Having completed a successful pilot scheme to improve feed and food safety, the Food Fortress programme is now being implemented by two major sectors of the agri-food industry and will give Northern Ireland produce a unique advantage in the global food market.
Commenting on this development, Agriculture Minister, Michelle O'Neill said: "It is pleasing to note how the Northern Ireland Grain Trade Association, local companies and our Institute of Global Food Security at Queen's University have driven forward the Food Fortress Feed Assurance Project to help protect our food and feed supply chain.
"This will help ensure the production of safe animal feed, underpinning our local agri-food sector; and it will be an invaluable tool in developing further export markets to support the overall aims and objectives of the Agri-Food Strategy Board."
The scheme has been extensively tested and the outstanding results returned from the six month pilot programme has brought an immediate response from the industry with the broiler sector becoming fully engaged in the scheme and the inclusion of the Food Fortress in the newly published standard for the Farm Quality Assured Beef and Lamb schemes.
Ian Stevenson, chief executive of the Livestock and Meat Commission, speaking at a meeting of feed compounders from north and south of the border in Armagh this week, said: "The scheme has proved highly successful and cost effective in delivering a much higher level of surveillance of the feeds supplied to local farms and this has prompted us to include it in our Beef and Lamb Quality Assurance Schemes."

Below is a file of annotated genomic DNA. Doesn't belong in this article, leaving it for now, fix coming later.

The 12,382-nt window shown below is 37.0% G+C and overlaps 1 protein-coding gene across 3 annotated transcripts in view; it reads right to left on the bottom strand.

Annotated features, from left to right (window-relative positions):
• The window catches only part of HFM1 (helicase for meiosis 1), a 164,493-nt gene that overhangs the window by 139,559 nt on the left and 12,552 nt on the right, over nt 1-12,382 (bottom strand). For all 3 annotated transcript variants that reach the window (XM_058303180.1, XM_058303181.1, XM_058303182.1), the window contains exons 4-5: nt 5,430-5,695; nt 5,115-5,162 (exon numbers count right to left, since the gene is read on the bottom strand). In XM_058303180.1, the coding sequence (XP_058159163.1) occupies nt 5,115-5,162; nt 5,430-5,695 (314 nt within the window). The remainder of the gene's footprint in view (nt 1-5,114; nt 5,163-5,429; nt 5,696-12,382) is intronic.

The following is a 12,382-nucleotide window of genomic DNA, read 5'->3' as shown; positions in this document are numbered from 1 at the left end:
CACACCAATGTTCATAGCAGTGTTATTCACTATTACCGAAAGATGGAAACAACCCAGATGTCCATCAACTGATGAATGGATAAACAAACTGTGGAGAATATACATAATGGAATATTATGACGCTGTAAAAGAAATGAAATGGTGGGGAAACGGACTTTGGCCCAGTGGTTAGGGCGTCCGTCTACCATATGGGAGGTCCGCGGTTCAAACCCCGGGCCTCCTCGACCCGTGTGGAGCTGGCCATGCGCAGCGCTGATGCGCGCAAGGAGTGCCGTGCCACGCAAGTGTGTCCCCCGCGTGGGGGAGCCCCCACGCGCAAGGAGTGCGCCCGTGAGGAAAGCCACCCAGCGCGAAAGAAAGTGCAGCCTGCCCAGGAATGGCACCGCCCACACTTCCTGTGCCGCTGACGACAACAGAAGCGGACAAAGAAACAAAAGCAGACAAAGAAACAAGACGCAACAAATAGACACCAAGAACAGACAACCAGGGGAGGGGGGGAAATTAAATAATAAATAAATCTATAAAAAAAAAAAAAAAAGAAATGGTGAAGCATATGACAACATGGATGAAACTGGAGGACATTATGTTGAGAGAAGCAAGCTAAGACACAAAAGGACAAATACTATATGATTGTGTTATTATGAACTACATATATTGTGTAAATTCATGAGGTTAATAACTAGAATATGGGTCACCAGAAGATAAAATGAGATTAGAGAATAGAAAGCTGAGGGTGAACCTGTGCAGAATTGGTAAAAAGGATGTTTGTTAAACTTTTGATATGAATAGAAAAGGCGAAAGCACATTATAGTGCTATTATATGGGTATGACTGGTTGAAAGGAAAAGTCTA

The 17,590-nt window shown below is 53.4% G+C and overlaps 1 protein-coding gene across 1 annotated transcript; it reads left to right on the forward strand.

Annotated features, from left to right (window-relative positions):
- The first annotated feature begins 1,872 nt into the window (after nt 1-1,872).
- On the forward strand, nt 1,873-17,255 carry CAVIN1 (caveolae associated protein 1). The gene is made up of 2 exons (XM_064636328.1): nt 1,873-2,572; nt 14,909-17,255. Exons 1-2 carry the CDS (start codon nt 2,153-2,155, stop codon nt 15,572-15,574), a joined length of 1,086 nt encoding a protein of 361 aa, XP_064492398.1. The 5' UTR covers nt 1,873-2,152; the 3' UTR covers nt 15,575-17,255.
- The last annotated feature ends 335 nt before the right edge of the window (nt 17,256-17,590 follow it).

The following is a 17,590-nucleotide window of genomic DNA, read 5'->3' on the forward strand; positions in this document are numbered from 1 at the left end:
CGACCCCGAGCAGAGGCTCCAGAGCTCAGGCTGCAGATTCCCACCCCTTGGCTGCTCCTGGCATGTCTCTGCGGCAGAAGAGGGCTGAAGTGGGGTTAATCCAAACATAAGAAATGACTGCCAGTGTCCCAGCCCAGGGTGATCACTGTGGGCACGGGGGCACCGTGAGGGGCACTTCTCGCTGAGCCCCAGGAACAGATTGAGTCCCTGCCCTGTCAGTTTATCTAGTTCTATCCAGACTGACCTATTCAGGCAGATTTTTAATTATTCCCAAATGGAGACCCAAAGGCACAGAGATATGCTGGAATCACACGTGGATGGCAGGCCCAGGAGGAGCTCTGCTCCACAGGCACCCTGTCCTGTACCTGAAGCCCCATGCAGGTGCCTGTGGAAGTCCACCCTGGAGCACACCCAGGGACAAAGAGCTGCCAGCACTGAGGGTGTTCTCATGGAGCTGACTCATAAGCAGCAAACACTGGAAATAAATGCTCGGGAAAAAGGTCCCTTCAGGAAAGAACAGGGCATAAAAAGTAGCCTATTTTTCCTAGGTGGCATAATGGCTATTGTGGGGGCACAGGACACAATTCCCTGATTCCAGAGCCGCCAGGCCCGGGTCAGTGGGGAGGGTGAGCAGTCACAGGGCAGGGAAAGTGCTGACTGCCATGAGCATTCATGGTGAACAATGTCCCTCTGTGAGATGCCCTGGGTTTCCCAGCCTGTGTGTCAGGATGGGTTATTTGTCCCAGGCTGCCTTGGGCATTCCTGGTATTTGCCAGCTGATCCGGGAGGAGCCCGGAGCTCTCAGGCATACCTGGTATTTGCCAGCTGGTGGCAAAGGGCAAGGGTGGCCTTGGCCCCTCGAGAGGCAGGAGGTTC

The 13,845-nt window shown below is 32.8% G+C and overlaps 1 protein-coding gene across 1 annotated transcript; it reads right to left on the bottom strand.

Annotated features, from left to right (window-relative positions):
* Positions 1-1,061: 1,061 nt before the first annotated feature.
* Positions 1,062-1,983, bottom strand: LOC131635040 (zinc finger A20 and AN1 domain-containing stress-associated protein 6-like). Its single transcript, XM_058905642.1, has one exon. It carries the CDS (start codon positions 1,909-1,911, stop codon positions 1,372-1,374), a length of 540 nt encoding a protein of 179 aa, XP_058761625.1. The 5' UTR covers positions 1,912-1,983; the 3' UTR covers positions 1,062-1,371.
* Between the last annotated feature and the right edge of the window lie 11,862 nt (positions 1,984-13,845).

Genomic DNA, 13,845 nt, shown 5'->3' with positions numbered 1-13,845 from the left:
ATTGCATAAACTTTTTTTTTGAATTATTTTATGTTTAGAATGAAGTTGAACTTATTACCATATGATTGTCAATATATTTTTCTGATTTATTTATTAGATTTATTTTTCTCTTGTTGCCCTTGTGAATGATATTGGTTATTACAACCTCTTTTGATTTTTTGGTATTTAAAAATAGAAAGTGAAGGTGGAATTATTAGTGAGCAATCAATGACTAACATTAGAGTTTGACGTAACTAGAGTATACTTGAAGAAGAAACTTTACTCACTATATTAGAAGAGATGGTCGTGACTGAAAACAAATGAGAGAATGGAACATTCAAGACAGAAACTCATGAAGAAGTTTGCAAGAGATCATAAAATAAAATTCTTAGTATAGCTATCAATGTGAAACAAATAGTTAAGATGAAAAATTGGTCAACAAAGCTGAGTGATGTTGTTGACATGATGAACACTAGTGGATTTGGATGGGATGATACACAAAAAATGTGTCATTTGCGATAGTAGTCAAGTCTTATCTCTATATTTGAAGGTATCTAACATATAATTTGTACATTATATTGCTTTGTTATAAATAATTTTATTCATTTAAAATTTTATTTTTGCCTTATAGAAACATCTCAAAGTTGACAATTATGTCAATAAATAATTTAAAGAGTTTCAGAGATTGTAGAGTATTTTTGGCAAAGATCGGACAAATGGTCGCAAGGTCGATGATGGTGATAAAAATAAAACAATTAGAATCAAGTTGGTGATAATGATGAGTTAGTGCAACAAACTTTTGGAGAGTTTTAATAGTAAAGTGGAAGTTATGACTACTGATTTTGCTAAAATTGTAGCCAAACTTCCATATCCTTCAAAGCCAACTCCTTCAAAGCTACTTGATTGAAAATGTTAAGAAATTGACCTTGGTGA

Food Fortress was developed in partnership with the Global Food Security Unit at Queens University led by Professor Chris Elliott who commented: "This scheme puts the animal feed trade in Ireland ahead in the world. I congratulate the trade on having the foresight to utilise the scientific knowledge and modern technology to carry out this detailed sampling, and monitoring plan." He added "As the first link in the food chain you are setting an excellent example. This must be followed throughout the food chain, with the ultimate aim of testing and monitoring everything that is imported into or exported from Ireland."
The Food Fortress programme was set up in response to the recommendations of the Industry Feed and Food Assurance Group following the serious dioxin contamination in 2008. This group represents all aspects of the agrifood industry and aims to reduce the commercial and food safety risks of contamination.
Robin Irvine, Chief Executive of the NI Grain Trade Association (NIGTA) commented: "The feed trade has been working closely with Queens to develop a feed assurance system which will help ensure the safety of all feed materials coming into the island of Ireland and will continue to monitor them through the processing and transporting of the animal feed to the farm gate. A detailed analysis of all sources of contamination and monitoring systems has been developed in conjunction with a comprehensive sampling and testing regime."
Grain Trade President, Alan Johnston , pointed out that this scheme was part of the feed trade's efforts to support the "Going For Growth" and "Harvest 2020" strategies which have been developed to assist the island of Ireland meet certain growth targets in the agri food industry by the year 2020. He emphasised that similar efforts are required throughout the food chain and support must be forthcoming from government, the regulators and financial institutions. He added:
"It is important to remember that the agrifood industry is a major export earner, the leading private sector employer and vital to the economy of Ireland – both north and south."